The Assistant Manager of the Backyard, the rooster named Alvin, passed away today. He was a great representative of the Ancona breed, and, above all he had personality and presence. He was like a friend and kept me company as I toiled in the yard. I tried everything I could to save him – regular worming, the best food, fresh water, warm house, company and ……free range access to the garden during the day. The last part is what did him in, I think. Alvin loved picking up every little thing he saw on the ground, working over the garden from end to end. In my efforts to establish a vegetable garden, turning over the soil to work in compost and lime as well as manure and I keep finding rubbish – bottles with dubious contents still in them, plastic, strange substances and whatnot. I cart everything away on discovery but that has not helped.
I have a lovely ngaia tree in the garden and know that the leaves are poisonous – that probably means that the berries and flowers are, too. I have not observed Alvin eating those, though. Some weeds are a worry and I shall have to check with neighbours to see which are poisonous. I still want to free range my chickens but fear for their safety.
When I started my small flock of Anconas I knew that the genetic material for breeding would be limited. In the struggle to find additions to the happy family is ongoing, with long road trips to collect chickens not related to Alvin the rooster and consistent lobbying on the internet has become a way of life. Sometimes I celebrate a new arrival. The 4 year old grandson went up to the coop to inspect the new girl, and to give her a name. To our delight he announced: ‘she IS Sparkelspot!”. Great name for such a spotty chicken.
The fireworks started before dark and when I went to close the chickens at dusk I found they were sitting high up in the Ngaio tree. I tried to entice them down but when darkness fell I gave up. To protect my animals from stoats, hedgehogs, cats, dogs and all the wild things, real or imaginary, that roam the back yard at night I make sure that everyone is in and closed up properly. After a final check around the yard, with the racket of the fireworks still going on all around, I went to bed, hoping that nothing would get at my chickens.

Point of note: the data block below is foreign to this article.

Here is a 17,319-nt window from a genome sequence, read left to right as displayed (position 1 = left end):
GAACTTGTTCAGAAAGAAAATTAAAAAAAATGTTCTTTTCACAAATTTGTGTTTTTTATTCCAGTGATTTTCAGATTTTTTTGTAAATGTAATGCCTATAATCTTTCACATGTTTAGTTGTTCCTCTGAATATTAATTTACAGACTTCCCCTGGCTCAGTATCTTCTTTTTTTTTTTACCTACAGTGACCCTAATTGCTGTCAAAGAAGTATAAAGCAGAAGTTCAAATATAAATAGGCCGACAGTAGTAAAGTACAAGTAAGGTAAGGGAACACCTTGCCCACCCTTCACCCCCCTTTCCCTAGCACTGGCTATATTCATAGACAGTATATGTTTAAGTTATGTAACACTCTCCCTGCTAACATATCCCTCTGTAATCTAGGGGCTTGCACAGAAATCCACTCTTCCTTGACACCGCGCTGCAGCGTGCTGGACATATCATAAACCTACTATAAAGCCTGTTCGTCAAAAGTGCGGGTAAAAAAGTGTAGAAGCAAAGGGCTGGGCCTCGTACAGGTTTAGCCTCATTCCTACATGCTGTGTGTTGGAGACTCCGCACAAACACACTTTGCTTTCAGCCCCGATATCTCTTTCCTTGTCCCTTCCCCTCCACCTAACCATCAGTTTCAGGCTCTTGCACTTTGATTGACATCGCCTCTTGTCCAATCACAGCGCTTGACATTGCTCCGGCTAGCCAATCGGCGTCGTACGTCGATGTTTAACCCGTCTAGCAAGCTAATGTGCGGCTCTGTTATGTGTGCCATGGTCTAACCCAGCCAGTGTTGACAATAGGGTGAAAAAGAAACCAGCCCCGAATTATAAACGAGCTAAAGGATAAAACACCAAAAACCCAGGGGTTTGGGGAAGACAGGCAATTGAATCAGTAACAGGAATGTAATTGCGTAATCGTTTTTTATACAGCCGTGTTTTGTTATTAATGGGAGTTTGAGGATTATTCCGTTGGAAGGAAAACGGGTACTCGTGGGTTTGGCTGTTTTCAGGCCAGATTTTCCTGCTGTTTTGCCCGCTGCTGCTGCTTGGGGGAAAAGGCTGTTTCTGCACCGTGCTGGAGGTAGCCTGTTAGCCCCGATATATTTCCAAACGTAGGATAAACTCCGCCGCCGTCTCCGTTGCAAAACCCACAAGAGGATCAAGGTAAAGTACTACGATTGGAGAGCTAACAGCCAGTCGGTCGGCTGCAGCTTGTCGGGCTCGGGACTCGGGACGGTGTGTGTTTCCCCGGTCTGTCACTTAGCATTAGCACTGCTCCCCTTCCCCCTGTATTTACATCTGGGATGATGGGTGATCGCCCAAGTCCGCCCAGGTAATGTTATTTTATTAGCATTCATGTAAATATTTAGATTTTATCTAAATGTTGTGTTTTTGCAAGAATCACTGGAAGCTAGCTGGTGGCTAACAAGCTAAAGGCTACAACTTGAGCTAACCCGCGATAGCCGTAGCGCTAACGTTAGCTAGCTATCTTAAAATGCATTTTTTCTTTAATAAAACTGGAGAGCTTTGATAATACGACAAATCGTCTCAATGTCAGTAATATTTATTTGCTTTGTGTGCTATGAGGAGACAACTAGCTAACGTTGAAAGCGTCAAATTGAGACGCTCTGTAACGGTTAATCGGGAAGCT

At 1 am Alvin, the rooster, perched high in the tree, bathed in bright moonlight as well as the light of a new street lamp and fireworks still going, looked out over ‘his’ valley and registered his joy by crowing. The rejoicing went on and on. Every crow louder and clearer than the preceding one and probably heard by neighbours kilometers away. Mrs Back Yard Farmer, a light sleeper, started muttering at the initial crow, the mutterings grew louder and transformed into threats regarding wrung necks and then degenerated into some impressive swearing in at least two languages. By 4 am Mrs BYF had enough. It was when she rose from her bed like the proverbial phoenix, incandescent with rage, I realised that I did not take into account the most dangerous wild thing that could roam the back yard – an angry Mrs BYF. Armed with a few brooms and the flashlight on her phone she braved the dark, wet steps at the back door, located the rooster in the tree and threw brooms at him until he fluttered to the ground and took refuge under the coop. Mrs BYF, thinking her job was done, started the perilous journey back to the house only to hear a loud crow behind her. This time she tried to find the rooster, intending to murder him if she got her hands on him, throwing stuff at him as she went.
By daybreak Mrs BYF had returned to her bed and I pretended to be dead. Should there ever be a repeat of this Guy Fawkes night I am certain that the only thing that will save my neck is the lack of a big enough pot. The rooster will be cooked.
Treat them well and they would reward you for your efforts !
Give your birds :
1. A balanced and specie specific correctly formulated diet
2. Clean water and fresh feed at all times
3. Optimal environmental conditions with correct temperatures, dry and drafts free with correct lighting patterns and intensity
4. Enough space with clean dry bedding in well designed cages providing proper ventilation
5. Well bred animals housed in the correct male to female ratio
6. An owner that enjoys keeping and attending to poultry
It is easy and enjoyable to breed and keep poultry
6. Free of insects and other vermin
I don’t know much about the beautiful rooster but the magnificent bull is a photograph of a wonderful painting by the South African artist Leigh Voigt from a book about the Zulu Nguni cattle, called The Abundant Herds . The book is the result of the collaboration of scholars, researchers and writers over an extended period of time. The many paintings reproduced in the book are accurate depictions of the colour patterns of the cattle. I once saw a similar bull in a herd of cattle in the green hills of Zululand. Would love to go back for another look!